I consider myself very lucky to live in such a great community. Over the weekend one of our neighbours gave us some pink carpet they didn't need so we spent a day moving everything out of the littlies room and then laying the carpet. We were excited about putting baby G into a big boy bed as he seemed very keen during the day but after an hour of crying every time mummy left the room we changed our minds and re -assembled the cot. He's not so much of a baby now though as he approaches his 2nd birthday, but he was very happy to be back in his cot. We'll try again in a few months. The hoddie I photographed started out to be for him but he's grown so much in the arms and back lately that we'll find another home for it.
Another beautiful sunny winter day. Where do you start? All the garden needs attention. I pulled some grassy weeds and planted some garlic at last. I make sure the beds have well rotted manure or compost and I space the garlic about 20cm apart. Consider growing your own garlic it's so easy you just have to keep the weeds down. Who'd want to buy supermarket garlic that's been sprayed to prevent botrytis, suppress weeds and then at harvest to stop it sprouting. Worse still it the Chinese garlic, recognise it in the supermarket by the roots being totally removed. Just imagine what they do to it before it's allowed to be imported. This time of year I lime my soil and add as much compost as I can lay my hands on. It's alot of work on my own so the long term plan still includes providing some accomidation for WWOOFers. Standing on the compost heap to view the winter veges.
I'm often heard saying I wish I had a wwoofer to .......I figure even though we only live on a small section we can offer a great stay to organic minded visitors. We have a good selection of fruit trees and animals and a collection of medicinal herbs, we are close to some of NZ's best spots and Motueka our town, is nestled between the mountains and the sea. I reckon hosting people from different cultures would be a valuable lesson for the kids and never having traveled myself it would be a good start to broardening my own horisons. Although I must say visiting all my favorite blogs is great, I know more about the contryside and culture in England, Canada and the States than I ever did. I love checking in on the every day lives of the bloggers. I updated my links be sure to check them out.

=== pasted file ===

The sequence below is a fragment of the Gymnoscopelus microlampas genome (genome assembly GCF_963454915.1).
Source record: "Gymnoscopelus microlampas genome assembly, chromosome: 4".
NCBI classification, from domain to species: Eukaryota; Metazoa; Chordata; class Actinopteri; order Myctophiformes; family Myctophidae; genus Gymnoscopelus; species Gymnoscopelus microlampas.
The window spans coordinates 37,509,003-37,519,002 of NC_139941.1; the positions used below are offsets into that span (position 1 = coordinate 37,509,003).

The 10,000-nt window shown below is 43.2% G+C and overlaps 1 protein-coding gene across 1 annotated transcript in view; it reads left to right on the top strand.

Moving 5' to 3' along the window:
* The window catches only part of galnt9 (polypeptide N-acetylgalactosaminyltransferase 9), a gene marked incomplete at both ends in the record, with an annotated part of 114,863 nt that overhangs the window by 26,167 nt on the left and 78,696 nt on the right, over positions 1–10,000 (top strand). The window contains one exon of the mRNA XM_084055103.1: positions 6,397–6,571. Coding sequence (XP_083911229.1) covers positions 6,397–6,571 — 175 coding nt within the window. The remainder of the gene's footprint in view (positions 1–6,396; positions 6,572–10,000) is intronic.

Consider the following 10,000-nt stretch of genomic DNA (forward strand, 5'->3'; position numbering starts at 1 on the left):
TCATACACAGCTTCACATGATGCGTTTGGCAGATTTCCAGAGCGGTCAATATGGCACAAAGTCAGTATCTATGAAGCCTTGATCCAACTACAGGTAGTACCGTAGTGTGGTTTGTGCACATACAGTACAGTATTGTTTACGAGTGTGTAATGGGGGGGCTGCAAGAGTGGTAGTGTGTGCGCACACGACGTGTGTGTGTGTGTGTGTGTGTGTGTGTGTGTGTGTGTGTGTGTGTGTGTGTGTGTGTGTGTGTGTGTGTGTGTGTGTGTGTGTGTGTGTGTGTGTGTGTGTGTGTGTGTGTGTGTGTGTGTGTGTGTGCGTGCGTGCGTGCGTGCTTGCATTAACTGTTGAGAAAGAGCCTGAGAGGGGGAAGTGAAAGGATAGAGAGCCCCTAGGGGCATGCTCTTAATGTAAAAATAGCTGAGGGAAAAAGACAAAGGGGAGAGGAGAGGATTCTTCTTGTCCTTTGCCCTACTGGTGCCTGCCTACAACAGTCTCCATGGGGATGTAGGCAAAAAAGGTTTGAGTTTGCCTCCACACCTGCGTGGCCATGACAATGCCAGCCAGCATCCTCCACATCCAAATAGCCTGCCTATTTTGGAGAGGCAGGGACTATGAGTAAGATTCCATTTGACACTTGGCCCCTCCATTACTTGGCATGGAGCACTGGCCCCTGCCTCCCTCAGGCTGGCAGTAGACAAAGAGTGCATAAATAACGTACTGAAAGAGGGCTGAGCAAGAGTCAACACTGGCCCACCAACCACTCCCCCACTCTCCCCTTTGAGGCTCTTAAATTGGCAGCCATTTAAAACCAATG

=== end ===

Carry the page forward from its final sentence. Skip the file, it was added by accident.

Look at the late sunflower hiding from the frost.
Jobs this week include planting more garlic, weeding, cleaning the chook house, and hopefully I'll get into the shadehose to sort the plants. I've planted out some asparagus corms that I grew from seed, it will be an experiment to see if they survive the transplant so young in the cold, wet weather to come. I got the strawberry bed sorted too, it was over-run with clover and buttercup from the horse poo I put on last year. L helped me to make a worm farm I filled the bottom with horse and rabbit poo and introduced some tiger worms from the compost heap with some apple cores to eat. Underneath is a bucket to collect the worm juice. Sounds delicious! I was quite pleased with the idea of having it by the back door so the kids can drop in their apple cores and banana skins but it might get a little smelly in summer. Anyway hopefully the worms I put in today will make lots of babies and make lovely vermiculture for the spring seedlings. Also if you've got a warmer garden you can sow peas and broard beans and probably little onion seedlings. They'd just freeze in the soil here as the frost will stay on the ground all day soon. The winter veges are well established and I'm optimistic we'll have enough brassicas leeks, lettuce and celery to get us through to spring.
My Mum had a pretty rotten experience with her recent operation and then her leg got badly infected, the public Health system in New Zealand is getting scary all I hear now is horror stories! She's feeling a little better now and hoping for the all clear on Tuesday to go and visit her grandson in Australia. Thanks for asking.